Sir Joseph Banks: Endeavour
Sir Joseph Banks remains to this day one of the most important figures both in the history of science and in the history of Great Britain.
Yet despite the significant role he played in promoting science for the benefit of mankind, today Banks finds himself in the shadow of some of his more famous contemporaries: Charles Darwin and Captain James Cook for instance. This however does not give him the credit he deserves.
Joseph Banks was born in 1743 to a very wealthy family. Following the early death of his father, he became a very wealthy landowner at the young age of 21, owning properties stretching from Lincolnshire down to Sussex.
Banks decided to use his inheritance to promote the study of plants, having had an interest in botany ever since he was fourteen years old. He soon gained a reputation in the botany field and was elected to the Royal Society when just 23.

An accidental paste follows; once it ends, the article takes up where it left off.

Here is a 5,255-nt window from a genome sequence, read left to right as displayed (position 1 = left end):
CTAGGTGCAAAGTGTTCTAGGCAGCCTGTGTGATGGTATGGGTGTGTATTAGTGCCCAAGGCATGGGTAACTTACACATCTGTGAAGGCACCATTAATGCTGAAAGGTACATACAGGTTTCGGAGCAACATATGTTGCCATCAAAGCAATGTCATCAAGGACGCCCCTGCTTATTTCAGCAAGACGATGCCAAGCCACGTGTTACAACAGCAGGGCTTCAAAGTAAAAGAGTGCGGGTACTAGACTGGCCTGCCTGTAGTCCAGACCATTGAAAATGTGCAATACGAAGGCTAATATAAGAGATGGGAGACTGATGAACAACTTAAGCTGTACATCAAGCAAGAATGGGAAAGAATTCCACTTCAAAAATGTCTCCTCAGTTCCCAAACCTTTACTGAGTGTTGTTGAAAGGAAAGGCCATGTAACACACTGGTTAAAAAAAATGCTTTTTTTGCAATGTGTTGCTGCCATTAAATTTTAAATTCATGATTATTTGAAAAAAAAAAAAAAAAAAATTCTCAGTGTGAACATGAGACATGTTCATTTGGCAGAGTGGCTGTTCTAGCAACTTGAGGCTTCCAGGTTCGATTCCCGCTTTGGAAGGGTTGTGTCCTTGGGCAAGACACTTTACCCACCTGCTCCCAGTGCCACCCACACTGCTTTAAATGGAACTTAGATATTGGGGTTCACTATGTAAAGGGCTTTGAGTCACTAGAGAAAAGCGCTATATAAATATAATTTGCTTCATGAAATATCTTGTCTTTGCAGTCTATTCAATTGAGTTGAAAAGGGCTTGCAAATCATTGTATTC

Two years later, in 1768, Banks was given the opportunity to journey to the Pacific aboard HMS Endeavour alongside Captain Cook on his maiden voyage. During this expedition, Banks became a botanical collector, gathering some thirty thousand plant specimens.
Of these, he discovered 1,400 new species, with no less than four hundred of these coming from Botany Bay in Australia alone.
Upon his return to Britain, Banks became one of the great celebrities of the time, holding the prestigious position of President of the Royal Society for over 41 years and playing a key role in the enriching of Kew Gardens, turning it into the leading botanical institution in the world.
In this mini film, Sir David Attenborough talks about the 18th century explorer and naturalist, explaining why he deserves to be ranked among the most important scientists in recent history.Duration: 12 Min